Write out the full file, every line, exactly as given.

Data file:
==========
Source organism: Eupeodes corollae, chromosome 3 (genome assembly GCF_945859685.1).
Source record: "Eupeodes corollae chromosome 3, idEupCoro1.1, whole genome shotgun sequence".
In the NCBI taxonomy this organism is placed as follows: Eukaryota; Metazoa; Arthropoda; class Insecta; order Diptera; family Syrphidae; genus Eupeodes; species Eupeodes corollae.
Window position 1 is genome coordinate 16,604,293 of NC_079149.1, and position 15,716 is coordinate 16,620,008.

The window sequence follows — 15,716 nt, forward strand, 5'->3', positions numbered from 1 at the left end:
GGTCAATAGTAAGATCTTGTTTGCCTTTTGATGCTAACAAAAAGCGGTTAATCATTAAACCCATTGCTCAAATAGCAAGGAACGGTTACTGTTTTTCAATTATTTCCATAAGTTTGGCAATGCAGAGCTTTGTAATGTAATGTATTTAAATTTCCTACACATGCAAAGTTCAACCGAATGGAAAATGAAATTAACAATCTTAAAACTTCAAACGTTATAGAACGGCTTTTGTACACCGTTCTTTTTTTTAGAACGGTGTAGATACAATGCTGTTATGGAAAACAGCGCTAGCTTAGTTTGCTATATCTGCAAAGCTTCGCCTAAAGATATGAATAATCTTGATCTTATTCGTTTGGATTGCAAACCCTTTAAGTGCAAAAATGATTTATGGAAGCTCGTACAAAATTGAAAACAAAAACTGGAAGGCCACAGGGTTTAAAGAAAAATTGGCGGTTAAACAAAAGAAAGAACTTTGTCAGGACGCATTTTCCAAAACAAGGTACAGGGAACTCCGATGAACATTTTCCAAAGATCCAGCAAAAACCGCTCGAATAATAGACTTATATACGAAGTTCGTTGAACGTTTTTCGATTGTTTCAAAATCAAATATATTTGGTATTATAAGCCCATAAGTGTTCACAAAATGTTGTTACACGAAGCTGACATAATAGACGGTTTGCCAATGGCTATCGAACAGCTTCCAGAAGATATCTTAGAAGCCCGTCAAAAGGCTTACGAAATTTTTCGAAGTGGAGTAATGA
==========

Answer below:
Source organism: Eupeodes corollae, chromosome 3 (genome assembly GCF_945859685.1).
Source record: "Eupeodes corollae chromosome 3, idEupCoro1.1, whole genome shotgun sequence".
In the NCBI taxonomy this organism is placed as follows: Eukaryota; Metazoa; Arthropoda; class Insecta; order Diptera; family Syrphidae; genus Eupeodes; species Eupeodes corollae.
Window position 1 is genome coordinate 16,604,293 of NC_079149.1, and position 15,716 is coordinate 16,620,008.

The window sequence follows — 15,716 nt, forward strand, 5'->3', positions numbered from 1 at the left end:
GGTCAATAGTAAGATCTTGTTTGCCTTTTGATGCTAACAAAAAGCGGTTAATCATTAAACCCATTGCTCAAATAGCAAGGAACGGTTACTGTTTTTCAATTATTTCCATAAGTTTGGCAATGCAGAGCTTTGTAATGTAATGTATTTAAATTTCCTACACATGCAAAGTTCAACCGAATGGAAAATGAAATTAACAATCTTAAAACTTCAAACGTTATAGAACGGCTTTTGTACACCGTTCTTTTTTTTAGAACGGTGTAGATACAATGCTGTTATGGAAAACAGCGCTAGCTTAGTTTGCTATATCTGCAAAGCTTCGCCTAAAGATATGAATAATCTTGATCTTATTCGTTTGGATTGCAAACCCTTTAAGTGCAAAAATGATTTATGGAAGCTCGTACAAAATTGAAAACAAAAACTGGAAGGCCACAGGGTTTAAAGAAAAATTGGCGGTTAAACAAAAGAAAGAACTTTGTCAGGACGCATTTTCCAAAACAAGGTACAGGGAACTCCGATGAACATTTTCCAAAGATCCAGCAAAAACCGCTCGAATAATAGACTTATATACGAAGTTCGTTGAACGTTTTTCGATTGTTTCAAAATCAAATATATTTGGTATTATAAGCCCATAAGTGTTCACAAAATGTTGTTACACGAAGCTGACATAATAGACGGTTTGCCAATGGCTATCGAACAGCTTCCAGAAGATATCTTAGAAGCCCGTCAAAAGGCTTACGAAATTTTTCGAAGTGGAGTAATGA